When It Blows…Cumberland Classic

I’m not going to speak for anyone but myself, but I think I speak for everyone here when I say that this weekend was shockingly difficult. Like, more difficult than ending a phone conversation with your mother. Or more difficult than trying to explain to a clueless mainstream sports fan why you shave your legs.  Yeah. It was that hard. You feel me now?

The finish to the men's B race saw a thinned chase group sprinting for third.

So, right off the bat, everyone seemed to experience just how tough it was. (Again, I’m speaking for “everyone” here, but probably, really, just myself). Saturday’s road race started innocently enough. Neutral zone, chatting, laughs, but suddenly, it sped up. Quickly. Within the first ten miles of the men’s B race, there were at least 5 attacks. Also within that span, roughly a quarter of the field (and yours truly) got dropped. To quote a Brevard spectator, it was “soul crushing.” But as for the main groups, I’m sure they were slightly taken aback by the sheer number and intensity of the rolling hills of the course. This was definitely a course for the “power” rider, even the finish was an uphill sprint. Just watching the men’s A race finish, sent pain back into my sore legs.  Seeing others finish, I noticed there were many that had given up, gotten into small breakaways or had remained in small chase groups. The fracturing of groups that occurred was more reminiscent of a mountain course; it practically was! Cumberland really did craft a deceitful and menacingly difficult race. Bravo.

Two A riders sprint uphill to the finish.

Again, Sunday was another challenge. Waking up to an unusual 28 degrees – for this winter at least – knee warmers and gloves were at the ready. Arriving at the venue, LP field granted great views of the city skyline and a sweet backdrop for photos with the ominously towering bleachers in the background. I surmised that since we were so close to the water, there would probably be a lot of wind. Unfortunately, I was all too correct. The 6-turn course offered a lot of speedy cornering and accelerations, but the wind nearly pushed you backwards on the backside of the course though the chicane and then downhill towards the finishing straight. It was demoralizing even when riding in a group. Alone, it was “soul crushing.” Even still, a few strong riders were able to battle through the gales. For instance the men C’s saw Georgia Southern rider, Jeff Millich, solo to victory. In the men’s B race, a Brevard and Lees McRae rider finished with roughly half a lap on the pack. Women’s A’s was dominated by a strong Lees McRae group of 4. Those who had the power threshold really succeeded this weekend, while other riders were just unable to hold on. We saw many emerging stars in the peloton across the board. Keep an eye out for those winners as we get closer to conference. They’ll probably be good wheels to follow. I know I’ll need all the help I can get.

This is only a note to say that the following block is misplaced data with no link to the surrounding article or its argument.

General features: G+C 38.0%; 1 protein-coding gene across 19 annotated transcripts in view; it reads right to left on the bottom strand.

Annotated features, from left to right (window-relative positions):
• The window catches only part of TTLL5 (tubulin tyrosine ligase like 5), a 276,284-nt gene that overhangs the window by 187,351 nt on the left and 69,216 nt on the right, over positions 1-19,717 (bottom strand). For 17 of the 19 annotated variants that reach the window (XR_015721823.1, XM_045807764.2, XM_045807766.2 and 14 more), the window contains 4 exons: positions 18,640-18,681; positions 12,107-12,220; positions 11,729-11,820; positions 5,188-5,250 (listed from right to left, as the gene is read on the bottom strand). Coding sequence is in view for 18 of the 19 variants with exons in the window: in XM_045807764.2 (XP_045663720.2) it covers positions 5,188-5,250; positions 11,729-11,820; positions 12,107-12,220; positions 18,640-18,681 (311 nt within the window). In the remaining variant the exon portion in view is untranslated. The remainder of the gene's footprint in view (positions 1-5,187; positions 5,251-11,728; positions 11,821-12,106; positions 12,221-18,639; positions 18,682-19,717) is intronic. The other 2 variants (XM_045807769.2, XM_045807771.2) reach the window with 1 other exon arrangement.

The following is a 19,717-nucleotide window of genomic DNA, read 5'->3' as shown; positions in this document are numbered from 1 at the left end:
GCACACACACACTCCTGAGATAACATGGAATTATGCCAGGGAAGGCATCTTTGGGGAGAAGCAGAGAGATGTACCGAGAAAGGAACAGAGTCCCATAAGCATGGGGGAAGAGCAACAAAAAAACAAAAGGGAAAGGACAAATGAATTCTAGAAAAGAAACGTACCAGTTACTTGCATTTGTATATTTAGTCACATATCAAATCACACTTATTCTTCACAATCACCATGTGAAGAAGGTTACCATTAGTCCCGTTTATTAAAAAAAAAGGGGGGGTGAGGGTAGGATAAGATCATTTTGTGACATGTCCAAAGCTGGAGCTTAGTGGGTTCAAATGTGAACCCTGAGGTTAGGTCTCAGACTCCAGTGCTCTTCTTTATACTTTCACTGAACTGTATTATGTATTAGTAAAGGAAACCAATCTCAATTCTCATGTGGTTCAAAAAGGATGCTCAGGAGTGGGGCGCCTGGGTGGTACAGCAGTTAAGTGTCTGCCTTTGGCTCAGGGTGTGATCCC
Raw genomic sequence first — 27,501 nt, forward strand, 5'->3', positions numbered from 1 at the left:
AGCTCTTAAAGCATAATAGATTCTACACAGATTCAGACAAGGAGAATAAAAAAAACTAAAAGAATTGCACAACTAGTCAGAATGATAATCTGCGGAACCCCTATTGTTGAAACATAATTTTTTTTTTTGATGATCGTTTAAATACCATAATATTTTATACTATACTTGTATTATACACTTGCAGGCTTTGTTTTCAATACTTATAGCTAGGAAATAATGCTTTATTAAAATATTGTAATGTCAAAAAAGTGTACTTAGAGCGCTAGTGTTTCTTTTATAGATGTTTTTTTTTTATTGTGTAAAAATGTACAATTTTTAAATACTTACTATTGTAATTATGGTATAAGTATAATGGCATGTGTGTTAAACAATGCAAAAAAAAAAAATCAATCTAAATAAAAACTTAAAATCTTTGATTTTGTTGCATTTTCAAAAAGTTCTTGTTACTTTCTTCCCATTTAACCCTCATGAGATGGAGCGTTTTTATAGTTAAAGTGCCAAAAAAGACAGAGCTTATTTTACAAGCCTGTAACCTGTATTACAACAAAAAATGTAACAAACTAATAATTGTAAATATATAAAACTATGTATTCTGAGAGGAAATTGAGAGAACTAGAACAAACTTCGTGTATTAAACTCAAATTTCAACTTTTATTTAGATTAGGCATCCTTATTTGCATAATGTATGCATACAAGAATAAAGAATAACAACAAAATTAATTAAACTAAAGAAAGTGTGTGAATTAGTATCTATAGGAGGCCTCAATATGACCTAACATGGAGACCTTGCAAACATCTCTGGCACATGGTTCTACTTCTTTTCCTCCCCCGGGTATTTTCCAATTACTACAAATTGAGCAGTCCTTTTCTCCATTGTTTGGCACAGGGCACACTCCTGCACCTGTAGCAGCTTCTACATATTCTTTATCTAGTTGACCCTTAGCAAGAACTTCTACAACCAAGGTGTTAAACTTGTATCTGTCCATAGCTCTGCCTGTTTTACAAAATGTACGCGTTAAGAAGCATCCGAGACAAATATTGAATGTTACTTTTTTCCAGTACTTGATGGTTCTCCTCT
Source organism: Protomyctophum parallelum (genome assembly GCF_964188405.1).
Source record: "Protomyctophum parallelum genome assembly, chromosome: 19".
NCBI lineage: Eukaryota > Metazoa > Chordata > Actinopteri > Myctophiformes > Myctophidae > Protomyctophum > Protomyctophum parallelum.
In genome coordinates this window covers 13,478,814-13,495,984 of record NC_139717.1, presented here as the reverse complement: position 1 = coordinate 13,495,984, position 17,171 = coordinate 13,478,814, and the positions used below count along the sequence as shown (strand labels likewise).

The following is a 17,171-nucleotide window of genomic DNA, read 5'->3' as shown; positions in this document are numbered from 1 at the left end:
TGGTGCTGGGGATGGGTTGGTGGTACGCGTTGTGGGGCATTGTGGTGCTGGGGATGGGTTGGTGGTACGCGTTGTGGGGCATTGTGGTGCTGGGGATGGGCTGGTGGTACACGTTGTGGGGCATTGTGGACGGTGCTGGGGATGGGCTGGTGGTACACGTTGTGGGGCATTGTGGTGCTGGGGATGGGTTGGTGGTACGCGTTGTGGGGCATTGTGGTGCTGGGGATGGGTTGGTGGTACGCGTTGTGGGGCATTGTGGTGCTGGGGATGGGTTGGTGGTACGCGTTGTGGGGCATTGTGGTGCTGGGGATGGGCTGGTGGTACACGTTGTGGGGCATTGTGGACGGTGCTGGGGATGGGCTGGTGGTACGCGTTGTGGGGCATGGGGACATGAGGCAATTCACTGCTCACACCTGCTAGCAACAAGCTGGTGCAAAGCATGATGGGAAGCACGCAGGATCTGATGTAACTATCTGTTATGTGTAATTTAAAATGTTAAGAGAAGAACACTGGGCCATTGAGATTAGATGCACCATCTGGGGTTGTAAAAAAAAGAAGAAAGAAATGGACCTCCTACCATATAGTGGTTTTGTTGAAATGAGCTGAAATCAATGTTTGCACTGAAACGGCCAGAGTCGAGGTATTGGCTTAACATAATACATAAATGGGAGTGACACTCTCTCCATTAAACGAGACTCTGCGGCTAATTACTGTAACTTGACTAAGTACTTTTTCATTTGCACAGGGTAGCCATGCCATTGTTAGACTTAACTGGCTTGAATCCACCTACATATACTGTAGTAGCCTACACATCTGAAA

Christian and Jackson working together impeccably to catch the chase.

This article is also featured on CCN’s website here.

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